This policy, in addition to dismantling of OFB, and ending its monopoly over hundreds of items that hitherto the armed forces had to mandatorily procure from OFB, often at highly inflated rates, has given a major filling to Indian private sector which now has got the level playing field and is poised to leapfrog India into a major military industrial powerhouse over the next one decade or so.

It is PM Modi’s vision for developing a resilient domestic defence supply chain that has made India take the initial baby steps towards putting reliance on Indian companies to make quality products in India, either on their own or in collaboration with foreign vendors. Also, it is this faith on ‘Make in India’ that has been reflected in some of the recent acquisitions of drone and anti-drone systems by Indian Armed Forces from Indian companies.

Not just aerospace, In the realm of artillery, small arms, rockets and military grade accessory manufacturing, India’s private sector is showing promising results.

Also, the decision of Government of India to allow 74% FDI in defence sector paves way for major investments of global aerospace industrial giants to set up production facilities in India that would also help in facilitating transfer of technology and development of the sector on the likes of India’s automobile industry.

Recently, it was reported that French defence major Thales would be investing $1.2 billion in India over the next five years and a major portion of the same would be in drone sector. Such investments ensure that even when India buys a strategically important weapon system from a foreign defence vendor, it is manufactured in India, the critical supply chain is created in India and technical knowhow is absorbed by India gradually.

Missile development by private sector

In April 2021, DRDO, under the Development cum Production Partner (DCPP) programme, allowed the private sector to codevelop and subsequently produce missile systems for Indian armed forces, in collaboration with DRDO. Since DRDO already has similar arrangement with private sector majors for product development in the realm of infantry combat vehicles (such as Tata WhaP) and artillery (ATAGS with Bharat Forge and Tata SED), taking it forward to missile co-development is a natural conclusion. In fact, the Indian private sector already has considerable experience in mass production of rocket systems. India’s Pinaka Multiple Launch Rocket System (MLRS) designed and developed inhouse by DRDO are being produced by Tata Power and L&T. Therefore, for the likes of such companies to scale up and develop missiles might not be too uphill a task. Once private sector takes up that onus, DRDO then can focus more on next generation warfare planning and futuristic weapon systems development like DARPA of US.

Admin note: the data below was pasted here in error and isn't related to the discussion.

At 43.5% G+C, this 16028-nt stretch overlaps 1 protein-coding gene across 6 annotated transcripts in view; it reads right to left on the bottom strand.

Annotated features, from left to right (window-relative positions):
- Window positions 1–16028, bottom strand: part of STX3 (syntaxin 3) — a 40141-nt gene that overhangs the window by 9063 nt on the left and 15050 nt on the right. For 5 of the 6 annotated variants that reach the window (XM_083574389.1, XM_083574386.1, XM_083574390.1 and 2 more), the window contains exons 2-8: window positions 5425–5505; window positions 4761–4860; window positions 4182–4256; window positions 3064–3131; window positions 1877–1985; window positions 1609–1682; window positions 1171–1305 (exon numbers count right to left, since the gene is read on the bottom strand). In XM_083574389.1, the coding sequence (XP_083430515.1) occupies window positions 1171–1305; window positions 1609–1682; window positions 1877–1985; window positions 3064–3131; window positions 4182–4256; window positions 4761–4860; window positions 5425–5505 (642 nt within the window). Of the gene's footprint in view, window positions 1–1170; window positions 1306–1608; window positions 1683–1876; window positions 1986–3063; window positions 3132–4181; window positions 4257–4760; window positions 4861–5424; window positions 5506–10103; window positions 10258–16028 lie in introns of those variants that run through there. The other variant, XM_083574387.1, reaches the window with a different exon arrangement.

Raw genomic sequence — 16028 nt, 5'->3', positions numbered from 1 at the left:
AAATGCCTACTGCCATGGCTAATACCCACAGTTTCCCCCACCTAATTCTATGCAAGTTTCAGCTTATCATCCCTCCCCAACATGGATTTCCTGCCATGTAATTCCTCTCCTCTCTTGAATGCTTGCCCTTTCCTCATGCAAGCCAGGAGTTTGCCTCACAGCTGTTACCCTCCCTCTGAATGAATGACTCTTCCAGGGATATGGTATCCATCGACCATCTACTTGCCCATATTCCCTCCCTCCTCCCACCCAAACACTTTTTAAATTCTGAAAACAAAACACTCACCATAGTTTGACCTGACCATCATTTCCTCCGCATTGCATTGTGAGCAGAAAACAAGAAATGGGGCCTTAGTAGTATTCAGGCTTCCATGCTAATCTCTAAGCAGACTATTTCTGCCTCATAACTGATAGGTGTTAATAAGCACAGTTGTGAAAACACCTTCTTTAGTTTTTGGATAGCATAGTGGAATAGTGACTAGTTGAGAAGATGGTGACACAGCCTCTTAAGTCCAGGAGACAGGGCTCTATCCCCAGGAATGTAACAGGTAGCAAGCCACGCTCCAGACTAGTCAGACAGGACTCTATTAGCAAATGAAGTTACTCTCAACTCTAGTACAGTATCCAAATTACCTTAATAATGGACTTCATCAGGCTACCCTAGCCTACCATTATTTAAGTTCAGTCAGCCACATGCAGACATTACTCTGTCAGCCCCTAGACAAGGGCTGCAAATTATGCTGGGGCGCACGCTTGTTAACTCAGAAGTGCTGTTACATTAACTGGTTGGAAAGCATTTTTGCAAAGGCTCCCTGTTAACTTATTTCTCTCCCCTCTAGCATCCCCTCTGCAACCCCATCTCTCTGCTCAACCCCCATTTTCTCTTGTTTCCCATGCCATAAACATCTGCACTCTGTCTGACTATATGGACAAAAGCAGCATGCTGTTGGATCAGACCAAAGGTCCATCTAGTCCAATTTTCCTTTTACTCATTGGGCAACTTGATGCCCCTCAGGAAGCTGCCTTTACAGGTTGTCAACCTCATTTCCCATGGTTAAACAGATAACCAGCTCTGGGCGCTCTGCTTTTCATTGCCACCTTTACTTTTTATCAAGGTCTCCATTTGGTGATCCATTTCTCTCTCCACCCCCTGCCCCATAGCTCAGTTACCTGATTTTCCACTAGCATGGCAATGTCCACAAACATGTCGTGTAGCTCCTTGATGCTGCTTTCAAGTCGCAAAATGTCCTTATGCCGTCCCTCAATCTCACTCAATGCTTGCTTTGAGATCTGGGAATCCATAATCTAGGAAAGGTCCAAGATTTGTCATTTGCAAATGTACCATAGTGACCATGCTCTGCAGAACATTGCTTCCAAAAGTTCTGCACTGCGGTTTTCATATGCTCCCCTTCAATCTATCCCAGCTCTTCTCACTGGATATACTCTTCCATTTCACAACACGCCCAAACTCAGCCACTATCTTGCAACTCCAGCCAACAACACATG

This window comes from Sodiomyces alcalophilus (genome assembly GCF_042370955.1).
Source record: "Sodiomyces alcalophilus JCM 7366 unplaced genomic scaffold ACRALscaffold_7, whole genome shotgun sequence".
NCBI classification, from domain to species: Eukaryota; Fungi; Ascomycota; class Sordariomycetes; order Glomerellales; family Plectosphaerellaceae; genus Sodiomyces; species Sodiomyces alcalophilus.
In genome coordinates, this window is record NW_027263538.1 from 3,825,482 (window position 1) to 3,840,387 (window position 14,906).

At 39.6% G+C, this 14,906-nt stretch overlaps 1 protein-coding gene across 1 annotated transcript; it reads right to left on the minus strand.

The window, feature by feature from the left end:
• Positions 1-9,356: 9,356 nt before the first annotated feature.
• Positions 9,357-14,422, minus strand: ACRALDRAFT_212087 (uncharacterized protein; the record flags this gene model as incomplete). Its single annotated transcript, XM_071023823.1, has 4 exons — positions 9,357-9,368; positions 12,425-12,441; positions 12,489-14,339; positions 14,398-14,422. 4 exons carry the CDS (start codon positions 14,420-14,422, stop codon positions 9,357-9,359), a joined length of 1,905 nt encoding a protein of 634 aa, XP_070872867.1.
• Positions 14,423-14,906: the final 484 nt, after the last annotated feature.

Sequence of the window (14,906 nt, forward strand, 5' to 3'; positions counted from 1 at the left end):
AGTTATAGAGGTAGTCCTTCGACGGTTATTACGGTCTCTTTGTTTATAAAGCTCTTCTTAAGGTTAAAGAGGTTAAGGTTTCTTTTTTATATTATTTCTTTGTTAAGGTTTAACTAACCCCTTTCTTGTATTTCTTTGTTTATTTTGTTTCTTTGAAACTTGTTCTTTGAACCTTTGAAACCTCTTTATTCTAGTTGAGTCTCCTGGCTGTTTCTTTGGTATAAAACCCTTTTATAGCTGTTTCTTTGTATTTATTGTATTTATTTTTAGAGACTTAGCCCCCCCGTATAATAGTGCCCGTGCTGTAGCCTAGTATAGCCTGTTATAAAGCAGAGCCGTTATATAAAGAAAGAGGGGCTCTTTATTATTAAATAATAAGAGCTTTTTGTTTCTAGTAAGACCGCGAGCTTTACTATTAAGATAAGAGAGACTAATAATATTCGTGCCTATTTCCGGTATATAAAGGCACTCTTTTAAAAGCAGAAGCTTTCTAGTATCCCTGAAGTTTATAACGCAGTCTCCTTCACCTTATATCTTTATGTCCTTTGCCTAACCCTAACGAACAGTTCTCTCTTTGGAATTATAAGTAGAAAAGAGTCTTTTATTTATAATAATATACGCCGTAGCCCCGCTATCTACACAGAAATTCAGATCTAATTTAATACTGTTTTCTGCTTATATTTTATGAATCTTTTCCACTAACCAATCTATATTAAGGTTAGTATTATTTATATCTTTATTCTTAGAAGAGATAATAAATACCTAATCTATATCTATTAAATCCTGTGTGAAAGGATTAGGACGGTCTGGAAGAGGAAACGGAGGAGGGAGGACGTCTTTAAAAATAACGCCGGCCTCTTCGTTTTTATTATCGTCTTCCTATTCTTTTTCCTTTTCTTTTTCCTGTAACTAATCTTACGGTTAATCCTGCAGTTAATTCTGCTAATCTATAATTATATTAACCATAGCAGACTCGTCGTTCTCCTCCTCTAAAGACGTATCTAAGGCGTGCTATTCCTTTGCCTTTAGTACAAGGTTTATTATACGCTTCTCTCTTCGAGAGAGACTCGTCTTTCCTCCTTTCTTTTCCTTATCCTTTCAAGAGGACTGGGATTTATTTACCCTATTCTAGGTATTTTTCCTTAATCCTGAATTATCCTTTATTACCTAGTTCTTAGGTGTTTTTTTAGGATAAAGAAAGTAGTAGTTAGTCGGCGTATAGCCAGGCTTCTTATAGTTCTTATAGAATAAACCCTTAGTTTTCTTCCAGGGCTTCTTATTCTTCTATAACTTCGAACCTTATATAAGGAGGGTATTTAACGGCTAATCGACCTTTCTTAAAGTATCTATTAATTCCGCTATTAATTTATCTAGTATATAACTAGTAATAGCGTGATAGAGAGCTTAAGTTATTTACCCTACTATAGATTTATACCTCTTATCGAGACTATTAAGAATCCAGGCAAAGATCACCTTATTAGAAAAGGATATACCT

Opening up of the Space Sector

It is also important here to mention that the decision of Government of India to open up the space sector to private players is also a major fillip for India’s nascent aerospace industry. ISRO, even though has created a special niche for itself globally, having successfully placed more than 100 Indian satellites and more than 300 foreign satellites in space through more than 100 space missions, ideally should now focus more on deep space explorations, future manned missions and related research work while letting the private sector take over the development and launch of mini, micro and polar satellites.

Further, reorienting India’s space programs from a ‘supply driven model’ to a ‘demand drive model’, through the creation of New Space India Limited (NSIL) and Indian National Space Promotion and Authorisation Centre (IN-SPACe), India may eventually witness client specific satellite launches for specific purposes to cater to the requirement of the economy.

A day may eventually come where from funding to development to subsequent launching of satellites would be done by India’s private sector itself. Given India’s industrial proficiency, solution driven frugal engineering approach and vast entrepreneurial ecosystem, there lies a tremendous potential for India’s startups and industrial majors to come up with most effective space solutions, development of reusable space vehicles as well as create the next generation of homegrown Space-X kind of entities that may revolutionise not just space programs but also how people travel from one place to another.  Also, there lies tremendous opportunity for convergence of India’s entities working in the development of military and civilian aerospace systems through civil military fusions and create a series of futuristic Indian companies that would play a critical role in the global aerospace and outer-space program supply chain in times to come.